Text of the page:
“So he snuck into the kitchen, turned up the oven on the turkey so it would burn. No dinner, no Charlotte.”

Felix pursed his lips. “That’s, uh, one way to handle it.”

“The fire alarms went off, and in our house, that triggers the sprinkler system so all the side dishes were ruined as well. I think Cook is going to quit,” Monica said.

“I really am so sorry that Lulu isn’t doing more,” Laura told her. “She’s been irritated with me since I…well, I pulled a gun on Valentin and kind of ended any leverage Lulu had in the custody battle.”

“You pulled—” Felix did a double take at the hospital administrator. “I’m sorry. What?”

“When did this happen?” Elizabeth demanded.

“You know, I pulled a gun on Sonny once,” Monica reminisced. “I often regret not pulling the trigger. How close did you come?” she wanted to know.

“Not close enough,” Laura muttered. “But I have too many grandchildren who need me out of jail, and I was just trying to scare him.” She sighed. “I just—it hurts so much to watch Valentin walking around, ruining Charlotte with his superior attitude and that trashy wife—Rocco’s not like this. Lulu isn’t the world’s worst mother.”

“No, Charlotte always reminds me that she’d rather be with Nina and Papa,” Elizabeth said dryly. “And Lulu can’t do much, but it’d be nice if she’d do something.”

“Well, I told Lulu I’m not going anywhere with Charlotte anymore. I love my granddaughter, but not at the expense of my grandsons,” Laura said. “And I don’t know why she’s picking on your children, Elizabeth—”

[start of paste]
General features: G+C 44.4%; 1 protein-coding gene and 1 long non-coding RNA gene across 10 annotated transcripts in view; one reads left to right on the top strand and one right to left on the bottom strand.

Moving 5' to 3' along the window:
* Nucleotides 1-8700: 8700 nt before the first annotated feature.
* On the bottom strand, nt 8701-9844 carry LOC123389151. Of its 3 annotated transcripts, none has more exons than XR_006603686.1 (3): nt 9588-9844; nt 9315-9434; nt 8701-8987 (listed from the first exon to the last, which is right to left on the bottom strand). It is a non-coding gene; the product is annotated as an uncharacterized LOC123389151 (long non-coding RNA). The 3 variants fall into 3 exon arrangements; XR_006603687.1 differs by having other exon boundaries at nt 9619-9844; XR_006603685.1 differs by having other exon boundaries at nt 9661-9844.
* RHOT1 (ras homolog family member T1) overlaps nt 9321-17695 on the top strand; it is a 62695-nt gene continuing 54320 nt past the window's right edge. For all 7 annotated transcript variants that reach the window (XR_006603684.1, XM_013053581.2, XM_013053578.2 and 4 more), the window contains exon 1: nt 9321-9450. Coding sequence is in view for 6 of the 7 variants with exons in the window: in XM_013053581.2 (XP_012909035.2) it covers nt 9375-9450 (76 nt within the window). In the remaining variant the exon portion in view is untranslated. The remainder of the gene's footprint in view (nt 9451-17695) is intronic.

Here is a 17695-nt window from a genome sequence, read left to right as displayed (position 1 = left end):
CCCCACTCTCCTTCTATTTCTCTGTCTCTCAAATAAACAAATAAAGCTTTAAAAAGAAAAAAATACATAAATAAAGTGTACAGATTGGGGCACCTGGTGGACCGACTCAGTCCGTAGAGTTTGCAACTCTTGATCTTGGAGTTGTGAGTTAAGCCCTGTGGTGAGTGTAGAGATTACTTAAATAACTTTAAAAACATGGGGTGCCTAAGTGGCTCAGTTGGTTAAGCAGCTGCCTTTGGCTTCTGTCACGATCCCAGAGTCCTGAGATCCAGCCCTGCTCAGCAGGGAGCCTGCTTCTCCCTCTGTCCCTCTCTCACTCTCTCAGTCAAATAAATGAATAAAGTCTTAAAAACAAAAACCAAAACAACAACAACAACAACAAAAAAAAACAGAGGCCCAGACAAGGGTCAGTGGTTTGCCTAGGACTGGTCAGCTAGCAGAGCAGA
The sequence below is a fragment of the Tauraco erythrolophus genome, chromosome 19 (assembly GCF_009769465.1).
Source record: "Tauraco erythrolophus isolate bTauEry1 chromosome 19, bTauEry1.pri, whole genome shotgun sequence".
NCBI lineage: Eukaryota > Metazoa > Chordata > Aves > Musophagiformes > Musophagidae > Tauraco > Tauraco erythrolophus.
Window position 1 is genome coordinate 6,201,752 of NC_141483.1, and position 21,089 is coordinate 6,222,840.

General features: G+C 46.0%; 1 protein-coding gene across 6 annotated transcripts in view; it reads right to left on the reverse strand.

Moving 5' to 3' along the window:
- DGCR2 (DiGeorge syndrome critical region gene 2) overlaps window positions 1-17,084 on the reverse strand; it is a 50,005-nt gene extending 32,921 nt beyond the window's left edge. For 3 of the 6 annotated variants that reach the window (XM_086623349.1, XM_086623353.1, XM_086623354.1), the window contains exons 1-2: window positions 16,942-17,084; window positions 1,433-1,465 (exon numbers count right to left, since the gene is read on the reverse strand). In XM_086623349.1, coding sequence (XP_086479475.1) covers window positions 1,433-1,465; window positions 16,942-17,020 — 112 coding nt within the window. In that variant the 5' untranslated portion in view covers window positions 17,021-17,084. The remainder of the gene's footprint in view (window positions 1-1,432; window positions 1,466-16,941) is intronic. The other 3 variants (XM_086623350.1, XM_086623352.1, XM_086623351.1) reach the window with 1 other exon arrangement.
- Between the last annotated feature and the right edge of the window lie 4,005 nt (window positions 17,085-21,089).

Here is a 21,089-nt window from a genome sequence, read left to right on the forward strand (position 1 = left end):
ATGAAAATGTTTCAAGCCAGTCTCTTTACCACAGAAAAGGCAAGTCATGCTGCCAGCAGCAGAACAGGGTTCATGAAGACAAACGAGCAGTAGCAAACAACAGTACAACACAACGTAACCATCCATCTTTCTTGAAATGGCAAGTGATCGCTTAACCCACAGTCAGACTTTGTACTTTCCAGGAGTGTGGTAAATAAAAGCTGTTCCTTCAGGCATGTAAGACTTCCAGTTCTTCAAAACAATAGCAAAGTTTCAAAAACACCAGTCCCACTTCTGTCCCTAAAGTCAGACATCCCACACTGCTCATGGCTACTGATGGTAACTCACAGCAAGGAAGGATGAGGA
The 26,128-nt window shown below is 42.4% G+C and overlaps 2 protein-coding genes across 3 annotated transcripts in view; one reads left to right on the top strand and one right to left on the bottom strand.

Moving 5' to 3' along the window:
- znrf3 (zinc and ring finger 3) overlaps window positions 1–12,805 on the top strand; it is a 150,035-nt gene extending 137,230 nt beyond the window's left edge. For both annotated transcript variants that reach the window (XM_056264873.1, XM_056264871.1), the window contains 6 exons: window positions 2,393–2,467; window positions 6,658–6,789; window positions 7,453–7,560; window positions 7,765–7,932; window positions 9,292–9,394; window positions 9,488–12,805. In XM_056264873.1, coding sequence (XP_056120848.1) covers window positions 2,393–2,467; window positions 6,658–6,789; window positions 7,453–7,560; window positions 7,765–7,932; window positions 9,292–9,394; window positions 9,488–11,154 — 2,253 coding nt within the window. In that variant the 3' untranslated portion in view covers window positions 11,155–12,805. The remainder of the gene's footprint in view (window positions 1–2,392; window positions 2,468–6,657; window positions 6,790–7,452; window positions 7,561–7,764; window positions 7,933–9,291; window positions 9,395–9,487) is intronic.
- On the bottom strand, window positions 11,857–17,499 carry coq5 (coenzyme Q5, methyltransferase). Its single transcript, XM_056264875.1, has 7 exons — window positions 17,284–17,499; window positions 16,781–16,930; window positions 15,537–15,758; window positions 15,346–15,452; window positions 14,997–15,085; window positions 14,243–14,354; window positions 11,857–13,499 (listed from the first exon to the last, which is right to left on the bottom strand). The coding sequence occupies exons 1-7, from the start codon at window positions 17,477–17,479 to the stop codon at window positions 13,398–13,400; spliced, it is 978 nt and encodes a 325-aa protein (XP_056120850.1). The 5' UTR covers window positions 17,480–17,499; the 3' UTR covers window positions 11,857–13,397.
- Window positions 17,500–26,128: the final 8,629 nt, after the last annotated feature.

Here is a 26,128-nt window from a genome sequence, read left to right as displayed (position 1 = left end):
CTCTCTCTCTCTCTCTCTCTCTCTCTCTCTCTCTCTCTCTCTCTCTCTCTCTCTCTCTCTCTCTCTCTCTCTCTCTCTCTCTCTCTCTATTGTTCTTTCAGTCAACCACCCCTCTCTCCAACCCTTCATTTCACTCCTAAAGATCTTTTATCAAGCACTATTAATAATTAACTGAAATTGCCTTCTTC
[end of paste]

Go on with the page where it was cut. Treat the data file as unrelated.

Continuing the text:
“It is strange,” Monica said. “I saw her at the birthday party in July, and she didn’t say much to Spencer.”

“And she doesn’t give Joss or Trina the same attitude she gives Cam,” Elizabeth said “But that might be because she knows Joss and Trina will eat her alive.”

“I wonder,” Laura murmured, frowning at Elizabeth. “She doesn’t even attack Jake and Cam the way she goes after Aiden. She’s vicious with him. What did their teacher say at the conferences?”

“Oh, Miss Tate said she’s tried to mediate, tried to get parents involved, but it’s not working.” Elizabeth bit her lip. “I love the school—I do. Jake and Cam both did great there, but I’m thinking of taking Aiden out and putting him into the private school. I suggested it to Aiden, but he was really upset. He said he loves his teacher.” She looked at Monica. “He really is sorry about dinner. He wants to apologize—”

“I understand desperation. You tell him it’s not a problem, but maybe next year, we’ll try somewhere other than the Quartermaine mansion. It’s definitely cursed.”